The concert programme includes two works by Ludwig van Beethoven, who made crossing borders the motto of his oeuvre. Acclaimed for his interpretations of Beethoven’s music, Giovanni Antonini will lead the performances of two lesser-known and less obvious compositions by this German composer.
The Creatures of Prometheus is the only ballet in Beethoven’s output. It was created for a libretto prepared by the Italian choreographer, dancer and composer Salvatore Viganò. Initially, this artist was also expected to write the music, but he decided that the topic was beyond him and suggested that Beethoven should undertake the task. The story, consistent with the ideals of the Enlightenment, was very much to the liking of the German composer and he went to work with pleasure. The allegorical story of the titan Prometheus was enriched here with the thread of ennobling humanity. The eponymous character takes people to Parnassus and acquaints them with the achievements of Apollo and the Muses, which ennobles their nature and makes them become fully human. For its premiere, the ballet was presented by the Vigan ballet company in March 1801, and it was a great success. In 1808, this work was performed for the first time in the United States, where it also enjoyed great popularity. The music is surprisingly light for Beethoven, but at the same time full of interesting colour ideas: it is one of the very few pieces in which Beethoven used a harp and a basset horn. He based the finale of Symphony No. 3 on the theme from the ballet finale, and he used the same musical thought in the Variations and Fugue in E flat major op. 35, commonly known as ‘Eroica Variations’.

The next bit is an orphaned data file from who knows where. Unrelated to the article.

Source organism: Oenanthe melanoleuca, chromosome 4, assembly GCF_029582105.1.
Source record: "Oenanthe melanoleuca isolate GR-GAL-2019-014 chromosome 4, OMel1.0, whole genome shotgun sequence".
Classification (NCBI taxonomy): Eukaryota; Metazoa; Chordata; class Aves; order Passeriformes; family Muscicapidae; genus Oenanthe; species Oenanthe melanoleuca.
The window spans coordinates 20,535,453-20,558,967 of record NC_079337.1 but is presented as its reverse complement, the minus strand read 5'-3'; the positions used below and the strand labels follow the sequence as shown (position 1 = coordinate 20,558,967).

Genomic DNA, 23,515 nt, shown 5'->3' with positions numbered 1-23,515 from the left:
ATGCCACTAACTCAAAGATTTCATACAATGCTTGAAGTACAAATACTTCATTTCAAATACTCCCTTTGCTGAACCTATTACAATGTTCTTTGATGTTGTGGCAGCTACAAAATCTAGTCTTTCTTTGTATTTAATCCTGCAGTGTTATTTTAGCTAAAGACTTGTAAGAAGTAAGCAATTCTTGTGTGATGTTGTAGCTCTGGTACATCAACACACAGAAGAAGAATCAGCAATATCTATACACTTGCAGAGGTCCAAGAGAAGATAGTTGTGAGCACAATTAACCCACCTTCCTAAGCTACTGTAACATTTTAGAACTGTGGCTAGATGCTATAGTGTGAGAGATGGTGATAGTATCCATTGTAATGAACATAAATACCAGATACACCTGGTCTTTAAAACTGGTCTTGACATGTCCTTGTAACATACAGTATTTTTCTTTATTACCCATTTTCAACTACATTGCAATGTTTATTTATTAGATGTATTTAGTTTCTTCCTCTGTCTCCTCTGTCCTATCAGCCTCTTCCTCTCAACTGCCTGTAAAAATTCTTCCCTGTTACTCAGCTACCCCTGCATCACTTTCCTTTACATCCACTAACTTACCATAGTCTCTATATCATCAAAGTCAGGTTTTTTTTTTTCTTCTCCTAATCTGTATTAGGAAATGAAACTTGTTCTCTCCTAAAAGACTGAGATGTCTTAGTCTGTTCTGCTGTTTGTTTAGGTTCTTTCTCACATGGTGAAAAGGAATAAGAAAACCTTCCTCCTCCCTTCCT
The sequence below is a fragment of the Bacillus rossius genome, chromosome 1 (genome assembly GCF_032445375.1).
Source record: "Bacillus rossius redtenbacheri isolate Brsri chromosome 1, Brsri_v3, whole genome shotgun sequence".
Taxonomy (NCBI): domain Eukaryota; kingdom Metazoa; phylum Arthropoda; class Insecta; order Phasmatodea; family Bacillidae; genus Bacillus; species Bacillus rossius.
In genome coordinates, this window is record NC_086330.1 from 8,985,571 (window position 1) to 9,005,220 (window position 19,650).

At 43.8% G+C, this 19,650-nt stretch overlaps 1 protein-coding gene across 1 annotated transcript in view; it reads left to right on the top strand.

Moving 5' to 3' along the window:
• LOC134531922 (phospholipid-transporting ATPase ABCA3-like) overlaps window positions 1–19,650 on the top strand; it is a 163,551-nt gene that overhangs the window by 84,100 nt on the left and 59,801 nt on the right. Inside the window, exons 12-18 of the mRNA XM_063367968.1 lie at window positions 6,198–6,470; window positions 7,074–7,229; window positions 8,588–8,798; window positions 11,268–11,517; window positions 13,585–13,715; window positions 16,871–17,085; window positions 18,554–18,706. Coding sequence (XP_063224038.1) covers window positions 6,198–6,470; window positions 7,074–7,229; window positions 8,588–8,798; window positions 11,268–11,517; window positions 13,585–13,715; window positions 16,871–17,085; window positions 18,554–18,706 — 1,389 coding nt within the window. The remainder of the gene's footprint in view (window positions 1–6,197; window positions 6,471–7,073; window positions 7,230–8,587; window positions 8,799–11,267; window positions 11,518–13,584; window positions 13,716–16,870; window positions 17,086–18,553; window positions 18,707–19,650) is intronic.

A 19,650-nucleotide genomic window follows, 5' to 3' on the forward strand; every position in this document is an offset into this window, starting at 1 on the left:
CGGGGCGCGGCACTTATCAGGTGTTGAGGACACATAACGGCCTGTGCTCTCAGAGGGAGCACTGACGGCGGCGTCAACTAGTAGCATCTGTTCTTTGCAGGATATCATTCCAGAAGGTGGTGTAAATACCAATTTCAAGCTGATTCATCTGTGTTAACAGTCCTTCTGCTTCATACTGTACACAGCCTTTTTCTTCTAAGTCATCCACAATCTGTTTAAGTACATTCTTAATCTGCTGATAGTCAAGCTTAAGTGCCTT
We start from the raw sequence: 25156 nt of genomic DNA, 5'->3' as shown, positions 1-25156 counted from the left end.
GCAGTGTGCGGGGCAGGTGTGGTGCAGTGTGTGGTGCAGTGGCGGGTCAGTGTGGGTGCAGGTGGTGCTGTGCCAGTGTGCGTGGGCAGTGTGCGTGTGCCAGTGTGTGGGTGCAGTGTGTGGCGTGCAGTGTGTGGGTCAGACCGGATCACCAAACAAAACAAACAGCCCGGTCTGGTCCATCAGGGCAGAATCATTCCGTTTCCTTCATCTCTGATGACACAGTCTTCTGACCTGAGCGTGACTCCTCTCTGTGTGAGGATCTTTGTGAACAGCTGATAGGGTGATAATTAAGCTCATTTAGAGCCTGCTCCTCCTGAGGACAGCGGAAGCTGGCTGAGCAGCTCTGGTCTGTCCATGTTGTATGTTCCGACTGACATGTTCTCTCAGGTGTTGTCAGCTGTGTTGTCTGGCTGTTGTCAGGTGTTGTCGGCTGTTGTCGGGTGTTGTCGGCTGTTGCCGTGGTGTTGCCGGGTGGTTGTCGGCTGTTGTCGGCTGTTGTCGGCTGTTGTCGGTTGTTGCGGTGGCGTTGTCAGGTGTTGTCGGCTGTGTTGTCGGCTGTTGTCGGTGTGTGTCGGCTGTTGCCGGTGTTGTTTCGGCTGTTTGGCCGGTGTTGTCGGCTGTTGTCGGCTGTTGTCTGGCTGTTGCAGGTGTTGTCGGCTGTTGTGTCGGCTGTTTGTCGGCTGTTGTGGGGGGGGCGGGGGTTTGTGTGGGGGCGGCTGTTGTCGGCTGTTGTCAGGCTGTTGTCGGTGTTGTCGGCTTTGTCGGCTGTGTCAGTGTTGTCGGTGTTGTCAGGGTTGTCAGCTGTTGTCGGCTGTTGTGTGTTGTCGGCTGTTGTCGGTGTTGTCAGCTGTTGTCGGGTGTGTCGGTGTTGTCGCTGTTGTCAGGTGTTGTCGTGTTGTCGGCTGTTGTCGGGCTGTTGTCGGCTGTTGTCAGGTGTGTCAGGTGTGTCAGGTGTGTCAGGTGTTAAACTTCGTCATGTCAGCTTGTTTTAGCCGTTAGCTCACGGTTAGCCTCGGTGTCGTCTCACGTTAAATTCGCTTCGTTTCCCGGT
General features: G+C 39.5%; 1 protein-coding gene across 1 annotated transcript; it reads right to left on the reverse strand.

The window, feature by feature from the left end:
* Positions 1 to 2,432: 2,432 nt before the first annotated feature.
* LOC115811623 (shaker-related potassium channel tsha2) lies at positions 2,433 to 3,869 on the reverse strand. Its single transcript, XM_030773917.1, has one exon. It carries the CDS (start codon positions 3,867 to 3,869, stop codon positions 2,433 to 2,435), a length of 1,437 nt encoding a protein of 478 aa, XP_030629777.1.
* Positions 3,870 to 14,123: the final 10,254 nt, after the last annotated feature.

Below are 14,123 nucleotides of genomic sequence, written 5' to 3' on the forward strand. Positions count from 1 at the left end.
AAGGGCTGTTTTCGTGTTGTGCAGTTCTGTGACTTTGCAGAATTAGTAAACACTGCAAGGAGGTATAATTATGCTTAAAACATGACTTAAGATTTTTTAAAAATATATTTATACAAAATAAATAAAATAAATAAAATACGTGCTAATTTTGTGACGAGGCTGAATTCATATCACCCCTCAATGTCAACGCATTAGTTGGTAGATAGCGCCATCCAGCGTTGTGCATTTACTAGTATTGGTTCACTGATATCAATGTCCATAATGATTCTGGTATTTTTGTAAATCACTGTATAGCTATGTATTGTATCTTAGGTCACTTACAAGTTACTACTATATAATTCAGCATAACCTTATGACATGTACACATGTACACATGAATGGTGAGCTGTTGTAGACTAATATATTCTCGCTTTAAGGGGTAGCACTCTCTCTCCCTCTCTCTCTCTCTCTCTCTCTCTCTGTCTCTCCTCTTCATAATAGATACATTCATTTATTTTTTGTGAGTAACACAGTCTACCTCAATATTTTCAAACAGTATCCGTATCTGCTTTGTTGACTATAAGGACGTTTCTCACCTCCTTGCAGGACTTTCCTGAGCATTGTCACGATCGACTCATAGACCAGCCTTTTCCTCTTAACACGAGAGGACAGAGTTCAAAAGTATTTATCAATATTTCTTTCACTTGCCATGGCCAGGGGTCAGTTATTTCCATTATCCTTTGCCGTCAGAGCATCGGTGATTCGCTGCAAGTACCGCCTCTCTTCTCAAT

The Mass in C major op. 86 was commissioned by Prince Nicholas II Esterházy, the former patron of another great composer, Joseph Haydn. The aristocrat was apparently very attached to this artist’s style and therefore the performance of Beethoven’s mass, progressive in terms of musical language at his estate in Eisenstadt was not successful. The composer was angered by the prince’s open disapproval, who went so far as to describe the mass in his correspondence as ‘unbearably stupid and disgusting’. Of course, the reception of the Mass in C major has changed over time. Although it is one of Beethoven’s less frequently performed works for a powerful line-up, it is considered by researchers and performers to be one of his greatest masterpieces. This monumental composition is characterized by enormous expressive power.